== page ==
Good cooking and fine beers are seen by many as part of Belgian culture. The beer with the most prestige is that of the Trappist monks. Technically, it is an ale and traditionally each abbey's beer is served in its own glass (the forms, heights and widths are different). There are only six breweries (all Belgian) that are allowed to brew Trappist beer.

Although Belgian gastronomy does not really exist (it is connected to French cuisine), some recipies were invented there as e.g. french fries (which were named so by American soldiers during World War I), speculaas (a sort of cookie), Belgian waffles, waterzooi (a broth made up of chicken or fish and vegetables), endive prepared in a special way, Brussels sprouts, Belgium praline and Paling In 't Groen (eels in a sauce).


The most popular sport in Belgium is football (soccer). The Belgian First Division is one of the older leagues in the world. Belgium used to be on top of world football in the 1970s and 1980s when the Belgium national football team (also known as the Red Devils) finished 3rd at the 1986 FIFA World Cup, 2nd at the 1980 European Football Championship and 3rd at the 1972 European Football Championship, while Belgian clubs won several European cup finals.

Belgium has also performed well in cycling (Eddy Merckx, known as The canibal is one of the best cyclist ever, Roger De Vlaeminck and Johan Museeuw), motocross (Stefan Everts and Joël Smets), judo (Robert Vandewalle, Ingrid Berghmans and Ulla Werbrouck), table tennis (Jean-Michel Saive), tennis (Justine Henin-Hardenne and Kim Clijsters), swimming (Frederik Deburghraeve and Brigitte Becue) and running (Ivo Van Damme and Kim Gevaert).

Belgium is the site of some famous Spring Classics, a series of road cycling races ran in the spring season. Roughly speaking, there are two types of such races: the Flemish ones and the Walloon ones. The Flemish ones are characterized by cobblestones or "pave", and the Walloon ones are characterized by rolling hills. Examples of the Flemish races include Paris-Roubaix, the Tour of Flanders and Het Volk. Examples of the Walloon races include Liège-Bastogne-Liège and Flèche-Wallone. Regional loyalties are often found in full display at these races. Belgium is also the dominant country in cyclocross, and has produced a few MTB champions.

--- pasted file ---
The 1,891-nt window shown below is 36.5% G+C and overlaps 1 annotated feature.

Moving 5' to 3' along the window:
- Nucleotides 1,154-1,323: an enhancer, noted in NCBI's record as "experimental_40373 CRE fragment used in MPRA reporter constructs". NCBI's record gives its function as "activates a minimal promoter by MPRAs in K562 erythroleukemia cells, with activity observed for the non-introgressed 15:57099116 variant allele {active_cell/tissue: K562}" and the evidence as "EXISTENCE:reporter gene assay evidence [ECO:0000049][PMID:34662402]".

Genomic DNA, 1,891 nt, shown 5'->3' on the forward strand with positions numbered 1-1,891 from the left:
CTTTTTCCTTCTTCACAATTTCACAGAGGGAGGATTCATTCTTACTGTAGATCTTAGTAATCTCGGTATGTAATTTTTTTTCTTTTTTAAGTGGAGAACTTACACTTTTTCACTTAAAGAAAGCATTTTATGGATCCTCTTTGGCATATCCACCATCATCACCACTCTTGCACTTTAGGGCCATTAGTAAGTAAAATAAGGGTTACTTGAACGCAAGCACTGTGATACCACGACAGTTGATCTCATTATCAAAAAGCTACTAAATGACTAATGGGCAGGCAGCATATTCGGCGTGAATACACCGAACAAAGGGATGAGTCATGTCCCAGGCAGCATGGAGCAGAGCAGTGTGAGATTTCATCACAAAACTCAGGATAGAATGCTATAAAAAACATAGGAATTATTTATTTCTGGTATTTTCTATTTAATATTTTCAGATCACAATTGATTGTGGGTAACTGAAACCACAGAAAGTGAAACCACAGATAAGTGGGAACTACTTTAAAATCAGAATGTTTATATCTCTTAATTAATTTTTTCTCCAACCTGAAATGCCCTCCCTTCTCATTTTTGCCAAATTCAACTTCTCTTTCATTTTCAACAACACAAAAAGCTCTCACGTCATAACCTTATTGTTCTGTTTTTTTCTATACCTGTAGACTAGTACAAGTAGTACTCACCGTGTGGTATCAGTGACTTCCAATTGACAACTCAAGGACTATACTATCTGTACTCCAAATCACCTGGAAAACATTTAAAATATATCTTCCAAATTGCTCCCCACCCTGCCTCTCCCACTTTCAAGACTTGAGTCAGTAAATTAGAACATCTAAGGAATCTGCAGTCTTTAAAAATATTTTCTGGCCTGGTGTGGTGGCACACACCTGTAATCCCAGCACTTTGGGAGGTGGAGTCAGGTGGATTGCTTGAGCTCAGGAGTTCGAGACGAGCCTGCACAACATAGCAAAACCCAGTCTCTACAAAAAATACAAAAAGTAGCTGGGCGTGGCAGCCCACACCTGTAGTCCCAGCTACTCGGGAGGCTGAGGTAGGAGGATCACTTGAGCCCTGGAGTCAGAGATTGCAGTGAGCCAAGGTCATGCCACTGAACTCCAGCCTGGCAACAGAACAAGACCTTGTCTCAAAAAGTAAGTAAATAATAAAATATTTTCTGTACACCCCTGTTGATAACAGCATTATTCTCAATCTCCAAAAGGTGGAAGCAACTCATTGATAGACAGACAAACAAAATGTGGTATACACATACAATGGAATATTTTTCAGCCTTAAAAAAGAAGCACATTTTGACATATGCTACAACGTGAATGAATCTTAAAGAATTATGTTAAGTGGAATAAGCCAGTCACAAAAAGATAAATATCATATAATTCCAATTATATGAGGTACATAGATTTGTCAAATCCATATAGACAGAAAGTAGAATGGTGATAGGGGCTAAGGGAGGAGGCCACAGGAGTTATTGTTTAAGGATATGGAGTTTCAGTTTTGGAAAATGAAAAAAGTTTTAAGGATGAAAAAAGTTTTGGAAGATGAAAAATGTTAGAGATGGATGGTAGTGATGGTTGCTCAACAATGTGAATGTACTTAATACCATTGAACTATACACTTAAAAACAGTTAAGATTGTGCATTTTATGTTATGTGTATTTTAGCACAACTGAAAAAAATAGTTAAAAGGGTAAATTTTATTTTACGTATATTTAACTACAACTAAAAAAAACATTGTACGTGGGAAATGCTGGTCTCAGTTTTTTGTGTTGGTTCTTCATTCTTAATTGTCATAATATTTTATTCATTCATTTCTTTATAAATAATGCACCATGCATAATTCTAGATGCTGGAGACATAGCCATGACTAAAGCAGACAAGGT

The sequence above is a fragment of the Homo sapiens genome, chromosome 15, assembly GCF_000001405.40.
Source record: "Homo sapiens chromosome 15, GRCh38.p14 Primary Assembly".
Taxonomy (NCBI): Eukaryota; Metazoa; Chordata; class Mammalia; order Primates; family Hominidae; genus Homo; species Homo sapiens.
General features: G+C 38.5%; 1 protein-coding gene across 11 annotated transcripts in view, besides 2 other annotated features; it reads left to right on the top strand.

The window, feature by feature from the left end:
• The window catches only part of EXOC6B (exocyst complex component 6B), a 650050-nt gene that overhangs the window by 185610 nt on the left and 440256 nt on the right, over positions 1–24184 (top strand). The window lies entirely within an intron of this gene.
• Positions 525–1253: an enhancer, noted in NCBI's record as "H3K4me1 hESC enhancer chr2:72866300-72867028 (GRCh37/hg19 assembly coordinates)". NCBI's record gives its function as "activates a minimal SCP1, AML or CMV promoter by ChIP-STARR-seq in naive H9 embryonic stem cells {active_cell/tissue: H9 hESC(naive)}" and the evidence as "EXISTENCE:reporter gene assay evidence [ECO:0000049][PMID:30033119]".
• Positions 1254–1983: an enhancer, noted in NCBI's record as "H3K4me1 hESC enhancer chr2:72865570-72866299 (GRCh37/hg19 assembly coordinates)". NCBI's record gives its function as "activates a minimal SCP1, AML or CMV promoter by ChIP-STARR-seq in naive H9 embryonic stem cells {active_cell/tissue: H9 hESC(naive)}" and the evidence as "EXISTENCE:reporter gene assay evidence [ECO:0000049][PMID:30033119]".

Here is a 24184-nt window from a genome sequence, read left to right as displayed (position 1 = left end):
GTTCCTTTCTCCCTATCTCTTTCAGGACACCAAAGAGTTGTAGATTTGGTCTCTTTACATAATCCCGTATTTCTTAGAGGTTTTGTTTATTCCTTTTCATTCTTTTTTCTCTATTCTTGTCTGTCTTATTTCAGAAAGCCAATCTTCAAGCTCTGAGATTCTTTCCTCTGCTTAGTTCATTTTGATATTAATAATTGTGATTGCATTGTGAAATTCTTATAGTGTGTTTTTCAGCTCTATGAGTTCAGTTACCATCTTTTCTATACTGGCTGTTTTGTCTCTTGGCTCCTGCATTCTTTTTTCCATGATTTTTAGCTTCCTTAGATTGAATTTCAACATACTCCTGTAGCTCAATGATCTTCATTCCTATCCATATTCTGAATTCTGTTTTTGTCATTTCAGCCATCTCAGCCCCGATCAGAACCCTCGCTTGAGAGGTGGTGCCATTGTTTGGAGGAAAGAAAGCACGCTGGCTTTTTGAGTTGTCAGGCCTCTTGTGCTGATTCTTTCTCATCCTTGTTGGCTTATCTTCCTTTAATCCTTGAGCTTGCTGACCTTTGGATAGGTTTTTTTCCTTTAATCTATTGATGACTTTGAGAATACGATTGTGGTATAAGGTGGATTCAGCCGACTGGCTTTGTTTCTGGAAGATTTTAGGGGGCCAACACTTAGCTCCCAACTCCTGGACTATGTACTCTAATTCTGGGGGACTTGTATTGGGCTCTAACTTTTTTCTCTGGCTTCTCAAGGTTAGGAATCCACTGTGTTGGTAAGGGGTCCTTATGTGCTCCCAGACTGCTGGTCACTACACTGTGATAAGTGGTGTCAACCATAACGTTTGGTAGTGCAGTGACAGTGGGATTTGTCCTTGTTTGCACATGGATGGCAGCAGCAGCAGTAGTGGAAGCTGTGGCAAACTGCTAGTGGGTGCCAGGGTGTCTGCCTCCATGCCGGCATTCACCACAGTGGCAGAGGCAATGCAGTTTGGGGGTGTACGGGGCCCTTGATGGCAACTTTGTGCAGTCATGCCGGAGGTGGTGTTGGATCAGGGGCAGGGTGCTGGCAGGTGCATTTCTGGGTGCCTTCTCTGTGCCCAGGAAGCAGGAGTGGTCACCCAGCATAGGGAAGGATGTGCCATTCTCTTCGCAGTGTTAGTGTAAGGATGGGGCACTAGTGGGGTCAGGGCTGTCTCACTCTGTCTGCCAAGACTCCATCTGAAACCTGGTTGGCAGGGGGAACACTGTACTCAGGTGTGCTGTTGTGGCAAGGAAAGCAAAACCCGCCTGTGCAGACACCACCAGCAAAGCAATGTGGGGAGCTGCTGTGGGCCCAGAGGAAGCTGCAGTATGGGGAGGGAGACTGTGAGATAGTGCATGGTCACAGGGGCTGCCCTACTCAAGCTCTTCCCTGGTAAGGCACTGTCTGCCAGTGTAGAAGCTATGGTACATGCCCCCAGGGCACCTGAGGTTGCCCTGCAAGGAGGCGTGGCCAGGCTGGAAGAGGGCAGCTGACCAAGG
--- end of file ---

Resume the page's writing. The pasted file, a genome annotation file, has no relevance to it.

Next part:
Festivals play a major role in Belgium's cultural life. Nearly every city and town has its own festival, some that date back several centuries. And these aren't just tricks for tourism, but real, authentic celebrations that take months to prepare. Two of the biggest festivals are the three-day carnival at Binche, near Mons, held just before Lent (the 40 days between Ash Wednesday and Easter), and the Procession of the Holy Blood, held in Bruges in May. During the carnival in Binche, "Gilles" lead the procession, which are men dressed in high, plumed hats and bright costumes. Several of these festivals include sporting competitions, such as cycling, and many of these festivals fall under the category of kermesse.

An important holiday (which is however not an official public holiday) takes place each year on December 6. This is Sinterklaasdag in Dutch or la Saint-Nicolas in French (English: Saint Nicholas). This is sort of an early Christmas. On December 5 evening before going to bed, kids put their shoes by the hearth with some water or wine and a carrot for Saint Nicholas's horse or donkey. Supposedly St. Nicholas then comes at night and travels down the chimney. He then takes the food and water or wine, puts down presents, goes back up, feeds his horse or donkey, and continues his course. He also knows whether kids have been good or bad. This holiday is especially loved by children in Belgium and the Netherlands.

Belgium has occasionally been the butt of cruel jokes and jibes, such as in the Belgian-themed poems of Charles Baudelaire, where he calls the Belgians dirty and foolish.